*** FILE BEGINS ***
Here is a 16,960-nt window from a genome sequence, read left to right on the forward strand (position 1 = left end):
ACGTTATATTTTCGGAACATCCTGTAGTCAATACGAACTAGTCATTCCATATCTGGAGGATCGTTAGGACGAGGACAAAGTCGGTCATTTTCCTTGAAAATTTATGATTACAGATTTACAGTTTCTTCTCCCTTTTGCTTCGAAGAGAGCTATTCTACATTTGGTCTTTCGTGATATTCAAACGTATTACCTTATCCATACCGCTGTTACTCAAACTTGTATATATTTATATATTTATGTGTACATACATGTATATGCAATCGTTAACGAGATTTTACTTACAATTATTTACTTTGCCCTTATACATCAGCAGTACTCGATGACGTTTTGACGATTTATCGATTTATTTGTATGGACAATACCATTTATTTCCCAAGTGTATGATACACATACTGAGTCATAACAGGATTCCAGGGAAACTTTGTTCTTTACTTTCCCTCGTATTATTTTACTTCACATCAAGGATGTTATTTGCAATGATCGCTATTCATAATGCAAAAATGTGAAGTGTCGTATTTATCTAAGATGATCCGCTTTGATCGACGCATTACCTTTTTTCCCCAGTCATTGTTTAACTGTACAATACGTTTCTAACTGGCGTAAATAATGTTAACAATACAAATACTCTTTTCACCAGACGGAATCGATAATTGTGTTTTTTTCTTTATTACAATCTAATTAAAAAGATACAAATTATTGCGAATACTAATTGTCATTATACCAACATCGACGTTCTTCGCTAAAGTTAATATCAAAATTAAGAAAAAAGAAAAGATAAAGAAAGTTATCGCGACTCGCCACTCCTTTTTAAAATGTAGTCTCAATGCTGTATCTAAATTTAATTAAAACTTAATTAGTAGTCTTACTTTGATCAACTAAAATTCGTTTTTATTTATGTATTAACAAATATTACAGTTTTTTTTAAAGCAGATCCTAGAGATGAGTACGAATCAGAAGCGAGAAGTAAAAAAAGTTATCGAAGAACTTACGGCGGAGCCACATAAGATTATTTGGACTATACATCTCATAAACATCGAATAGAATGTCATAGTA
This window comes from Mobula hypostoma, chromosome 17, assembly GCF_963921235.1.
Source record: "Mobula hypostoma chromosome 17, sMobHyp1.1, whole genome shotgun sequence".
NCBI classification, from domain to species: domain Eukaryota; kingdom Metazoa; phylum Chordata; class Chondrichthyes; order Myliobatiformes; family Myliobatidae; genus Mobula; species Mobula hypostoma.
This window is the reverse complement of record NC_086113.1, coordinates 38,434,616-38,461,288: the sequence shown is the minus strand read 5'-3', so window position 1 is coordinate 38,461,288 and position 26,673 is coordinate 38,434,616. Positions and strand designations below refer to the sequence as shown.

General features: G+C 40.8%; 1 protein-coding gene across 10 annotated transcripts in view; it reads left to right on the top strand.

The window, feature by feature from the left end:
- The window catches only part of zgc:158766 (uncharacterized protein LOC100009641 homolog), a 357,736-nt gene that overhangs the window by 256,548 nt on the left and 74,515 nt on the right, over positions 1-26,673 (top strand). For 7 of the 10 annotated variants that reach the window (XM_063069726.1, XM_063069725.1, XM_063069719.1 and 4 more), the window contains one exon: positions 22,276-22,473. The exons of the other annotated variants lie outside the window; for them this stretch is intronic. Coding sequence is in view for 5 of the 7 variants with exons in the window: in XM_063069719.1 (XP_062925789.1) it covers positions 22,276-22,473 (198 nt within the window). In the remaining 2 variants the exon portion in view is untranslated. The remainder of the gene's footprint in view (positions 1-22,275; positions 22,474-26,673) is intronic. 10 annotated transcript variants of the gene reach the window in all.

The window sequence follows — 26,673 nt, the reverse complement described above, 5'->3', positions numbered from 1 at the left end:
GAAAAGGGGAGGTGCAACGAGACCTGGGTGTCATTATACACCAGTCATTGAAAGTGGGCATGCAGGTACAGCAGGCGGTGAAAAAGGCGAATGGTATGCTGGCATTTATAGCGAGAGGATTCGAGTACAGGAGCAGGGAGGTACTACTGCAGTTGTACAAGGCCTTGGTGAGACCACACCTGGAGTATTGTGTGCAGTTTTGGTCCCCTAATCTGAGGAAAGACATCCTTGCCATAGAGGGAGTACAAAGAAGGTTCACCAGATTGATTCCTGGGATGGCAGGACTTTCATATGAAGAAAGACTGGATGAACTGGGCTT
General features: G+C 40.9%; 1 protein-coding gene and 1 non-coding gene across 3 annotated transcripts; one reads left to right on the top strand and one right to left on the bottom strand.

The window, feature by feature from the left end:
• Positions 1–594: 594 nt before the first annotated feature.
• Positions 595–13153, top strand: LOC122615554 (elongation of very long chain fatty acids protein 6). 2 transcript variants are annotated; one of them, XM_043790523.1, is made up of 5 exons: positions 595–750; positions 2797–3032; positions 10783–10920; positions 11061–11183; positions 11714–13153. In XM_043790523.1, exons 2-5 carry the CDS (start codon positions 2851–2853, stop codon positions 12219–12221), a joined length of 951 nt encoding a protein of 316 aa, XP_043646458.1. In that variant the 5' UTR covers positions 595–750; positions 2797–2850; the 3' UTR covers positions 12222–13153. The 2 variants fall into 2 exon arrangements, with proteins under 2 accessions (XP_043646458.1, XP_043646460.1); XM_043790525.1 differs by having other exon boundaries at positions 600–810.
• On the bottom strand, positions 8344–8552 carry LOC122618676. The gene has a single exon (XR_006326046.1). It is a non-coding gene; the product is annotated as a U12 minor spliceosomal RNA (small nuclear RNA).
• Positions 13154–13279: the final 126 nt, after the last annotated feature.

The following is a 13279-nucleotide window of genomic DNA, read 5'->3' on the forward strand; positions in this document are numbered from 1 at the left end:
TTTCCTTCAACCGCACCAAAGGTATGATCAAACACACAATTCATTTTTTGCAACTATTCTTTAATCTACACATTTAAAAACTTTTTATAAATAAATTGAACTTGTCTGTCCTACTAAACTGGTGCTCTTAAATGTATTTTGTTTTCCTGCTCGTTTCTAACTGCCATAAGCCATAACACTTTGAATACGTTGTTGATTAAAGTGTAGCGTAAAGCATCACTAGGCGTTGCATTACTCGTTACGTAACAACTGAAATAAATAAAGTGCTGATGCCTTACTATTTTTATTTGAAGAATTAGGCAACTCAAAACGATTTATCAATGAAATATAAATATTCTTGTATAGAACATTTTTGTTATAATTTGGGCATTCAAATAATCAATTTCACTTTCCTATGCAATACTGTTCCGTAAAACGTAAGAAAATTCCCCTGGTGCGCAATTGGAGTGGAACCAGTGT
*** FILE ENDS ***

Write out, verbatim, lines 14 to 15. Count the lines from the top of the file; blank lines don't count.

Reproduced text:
• Positions 1–594: 594 nt before the first annotated feature.
• Positions 595–13153, top strand: LOC122615554 (elongation of very long chain fatty acids protein 6). 2 transcript variants are annotated; one of them, XM_043790523.1, is made up of 5 exons: positions 595–750; positions 2797–3032; positions 10783–10920; positions 11061–11183; positions 11714–13153. In XM_043790523.1, exons 2-5 carry the CDS (start codon positions 2851–2853, stop codon positions 12219–12221), a joined length of 951 nt encoding a protein of 316 aa, XP_043646458.1. In that variant the 5' UTR covers positions 595–750; positions 2797–2850; the 3' UTR covers positions 12222–13153. The 2 variants fall into 2 exon arrangements, with proteins under 2 accessions (XP_043646458.1, XP_043646460.1); XM_043790525.1 differs by having other exon boundaries at positions 600–810.